Land of Mine: Enemy Empathy

*** (out of 4)

Land of Mine, a Danish film from director Martin Zandvliet, begins with a vent. It’s 1945, World War II has ended…and in Denmark, thousands of German POWs are being made to sorely regret that they fought for the Third Reich. When we open, Danish sergeant Carl Rasmussen (Roland Møller) is sitting in his vehicle as a group of them files by him in a slow procession. Out of the blue, he zooms down the line, swoops down on an unsuspecting soldier who happens to be carrying the Danish flag, and mercilessly beats him up. “This isn’t your flag! You’re not welcome here! Get lost!” He hurls these insults with the air of someone who’s been waiting all five years of the Nazi occupation for a chance to gloat. Yet his exaggerated intonation — you can tell he’s forcing himself to sound intimidating — and Zandvliet’s decision to let the fragile sound of Rasmussen’s breathing play over the opening credits both point to an element of softness beneath the surface. Under that scowling facade, in other words, there’s definitely something much more human.

Soon after this scene, Rasmussen is given the task that takes up the bulk of the movie’s remaining running time: supervising 14 POWs’ attempts to disarm and remove 45,000 mines from a beach on the west coast of Denmark. Defusing explosives, as 2009’s The Hurt Locker made fairly clear, is not a pleasant job — and in that spirit, Zandvliet manages to leave you squirming every time he focuses on a POW trying to remove a detonator. Yet no matter how many unexpected explosions there are (and there are several), the camera always makes clear its main interest lies not in these thrills but in Rasmussen and his attempts to reconcile the aforementioned tensions between the competing strands of his character. These POWs may be from a country that has just committed some of the worst crimes of the 20th century…yet as we see, they’re all young boys, none of them has any experience with disarming landmines, and the fact that some of them don’t even look as though they’ve been through high school suggests that they didn’t take up Hitler’s cause willingly. Rasmussen has to find a balance between his emotions and his military obligations — and while feelings eventually prevail, we see that they don’t exactly win in a walk. In his performance, Møller does a fine job showing his character’s goodness without ever being melodramatic or weepy; Zandvliet leaves Rasmussen’s arc a tad incomplete by omitting any details about what his role was during the war, but Møller nevertheless still succeeds in making the gradual victory of Rasmussen’s soft side feel eminently believable.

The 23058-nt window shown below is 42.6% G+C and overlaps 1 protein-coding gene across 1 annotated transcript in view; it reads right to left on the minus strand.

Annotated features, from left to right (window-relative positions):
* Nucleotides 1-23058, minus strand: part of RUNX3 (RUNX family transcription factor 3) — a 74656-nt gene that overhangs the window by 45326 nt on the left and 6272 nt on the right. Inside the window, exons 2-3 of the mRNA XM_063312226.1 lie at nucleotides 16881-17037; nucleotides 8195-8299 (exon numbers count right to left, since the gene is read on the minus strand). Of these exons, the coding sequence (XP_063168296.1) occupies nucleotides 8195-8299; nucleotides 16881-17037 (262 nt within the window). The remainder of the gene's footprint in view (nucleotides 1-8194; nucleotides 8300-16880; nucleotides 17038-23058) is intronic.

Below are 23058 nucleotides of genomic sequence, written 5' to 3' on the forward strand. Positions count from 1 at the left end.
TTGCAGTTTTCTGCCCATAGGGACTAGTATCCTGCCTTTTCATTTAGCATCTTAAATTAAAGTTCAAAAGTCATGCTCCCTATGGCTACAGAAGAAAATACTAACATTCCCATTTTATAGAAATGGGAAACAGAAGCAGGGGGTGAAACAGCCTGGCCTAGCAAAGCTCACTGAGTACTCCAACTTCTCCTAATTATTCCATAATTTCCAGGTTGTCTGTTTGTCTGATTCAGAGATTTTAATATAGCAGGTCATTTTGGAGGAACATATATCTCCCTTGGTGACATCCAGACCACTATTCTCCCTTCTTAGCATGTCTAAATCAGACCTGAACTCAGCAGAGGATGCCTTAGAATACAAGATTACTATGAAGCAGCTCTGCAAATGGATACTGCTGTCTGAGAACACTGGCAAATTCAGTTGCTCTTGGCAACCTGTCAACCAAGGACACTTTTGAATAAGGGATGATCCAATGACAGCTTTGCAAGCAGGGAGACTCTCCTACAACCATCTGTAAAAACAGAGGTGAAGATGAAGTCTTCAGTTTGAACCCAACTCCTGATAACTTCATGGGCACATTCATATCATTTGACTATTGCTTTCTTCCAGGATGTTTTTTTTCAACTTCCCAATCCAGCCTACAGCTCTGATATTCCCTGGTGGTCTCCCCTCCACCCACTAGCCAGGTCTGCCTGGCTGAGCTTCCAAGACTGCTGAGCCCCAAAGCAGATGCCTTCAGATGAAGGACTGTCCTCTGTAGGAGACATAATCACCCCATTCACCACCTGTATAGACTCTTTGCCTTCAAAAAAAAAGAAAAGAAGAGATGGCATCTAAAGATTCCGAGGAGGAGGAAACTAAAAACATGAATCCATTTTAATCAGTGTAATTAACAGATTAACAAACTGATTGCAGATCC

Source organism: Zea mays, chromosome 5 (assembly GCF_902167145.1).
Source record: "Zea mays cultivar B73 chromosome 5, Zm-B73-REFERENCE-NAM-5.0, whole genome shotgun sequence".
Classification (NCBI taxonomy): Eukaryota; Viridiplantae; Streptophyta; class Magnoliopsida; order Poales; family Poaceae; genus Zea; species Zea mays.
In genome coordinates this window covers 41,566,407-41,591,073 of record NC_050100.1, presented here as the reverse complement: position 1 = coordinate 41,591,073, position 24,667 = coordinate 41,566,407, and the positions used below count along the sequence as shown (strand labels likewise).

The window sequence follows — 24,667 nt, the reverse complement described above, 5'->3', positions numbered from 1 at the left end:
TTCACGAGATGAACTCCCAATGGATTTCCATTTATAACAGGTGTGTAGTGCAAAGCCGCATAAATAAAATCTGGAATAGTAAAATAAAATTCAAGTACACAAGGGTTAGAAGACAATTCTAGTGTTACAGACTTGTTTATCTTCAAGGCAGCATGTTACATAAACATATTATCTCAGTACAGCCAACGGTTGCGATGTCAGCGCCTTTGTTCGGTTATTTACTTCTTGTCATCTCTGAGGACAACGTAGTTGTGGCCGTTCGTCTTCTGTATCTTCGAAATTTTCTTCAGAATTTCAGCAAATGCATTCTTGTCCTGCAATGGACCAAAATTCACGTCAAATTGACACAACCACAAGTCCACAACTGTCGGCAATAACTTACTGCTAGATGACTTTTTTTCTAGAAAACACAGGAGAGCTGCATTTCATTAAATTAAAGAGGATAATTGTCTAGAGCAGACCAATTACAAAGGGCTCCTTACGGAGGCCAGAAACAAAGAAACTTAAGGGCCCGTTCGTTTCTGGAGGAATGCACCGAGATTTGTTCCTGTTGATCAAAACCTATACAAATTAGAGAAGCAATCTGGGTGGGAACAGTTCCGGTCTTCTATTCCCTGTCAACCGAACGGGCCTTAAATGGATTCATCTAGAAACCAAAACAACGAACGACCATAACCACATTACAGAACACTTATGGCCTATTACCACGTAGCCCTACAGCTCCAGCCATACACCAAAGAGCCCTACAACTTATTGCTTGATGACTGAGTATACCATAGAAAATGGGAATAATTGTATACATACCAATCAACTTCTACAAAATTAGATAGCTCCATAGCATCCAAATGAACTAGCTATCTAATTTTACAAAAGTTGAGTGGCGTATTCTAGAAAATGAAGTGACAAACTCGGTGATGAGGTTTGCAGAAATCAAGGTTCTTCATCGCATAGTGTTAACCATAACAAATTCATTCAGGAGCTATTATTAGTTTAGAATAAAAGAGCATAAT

When you look beyond Møller’s powerful performance, Land of Mine unfortunately ends up falling frustratingly short in several areas. We never really get to know the 14 boys who find themselves forced to confront the tenuous line between life and death at far too young an age: Zandvliet makes a few stabs at development with some dialogue about finding girlfriends and opening restaurants, and one named Sebastian (Louis Hofmann) gets a particularly extensive amount of screen time, but they largely remain symbols, not actual people. The editing is occasionally unclear, which renders several parts of the story — a scene in the middle where superior officers harass the POWs, the scenes building up towards the end — far less affecting than they could be. And worst of all, the movie often ends up leaning on a variety of recycled tropes, such as the little animals the POWs play with to emphasize the fragility of life (a la the butterfly in All Quiet on the Western Front), the commanding officer (Mikkel Folsgaard) who makes you wanna shout “You’re an a**hole,” and a little girl who serves as the resident manifestation of the “innocent child” motif. This material certainly isn’t easy, but Zandvliet, like the boys he portrays, occasionally seems to want to cut corners instead of tackling the challenge head-on.

Still, all things considered, this movie is definitely worth a watch. Cinematographer Camilla Hjelm Knudsen deserves a special shout-out for her combination of wide shots of the serene seacoast landscape and close-ups of the characters’ faces, which imparts a dual message about the meaninglessness of conflict and the preciousness of life with far more elegance than the animals and little girl. And more generally, barring said clichés, Zandvliet usually manages to get his main points across without making you feel like he’s trying to dictate what you should think. Germans, as easy as it is to portray them as the great villains of the 30s and 40s, weren’t all mindless bullies, while the Allied forces, as the film makes all too clear, weren’t the flawless paragons of virtue that history has led us to believe. Through its willingness to twist the conventional view of World War II, the story succeeds in providing a jarring testament to the power and value of empathy. Everyone is human, after all — and as obvious as that idea may seem, this movie shows that we lose sight of it far too often.


Land of Mine (2015)

Country: Denmark/Germany. Dialogue in Danish, German, and (in one scene) English.

Starring: Roland Møller, Mikkel Følsgaard, Louis Hofmann

Running Time: 90 minutes

MPAA Rating: R, “for violence, some grisly images, and language.”

Produced by: Malte Grunert, Mikael Chr. Rieks

Written & Directed by: Martin Zandvliet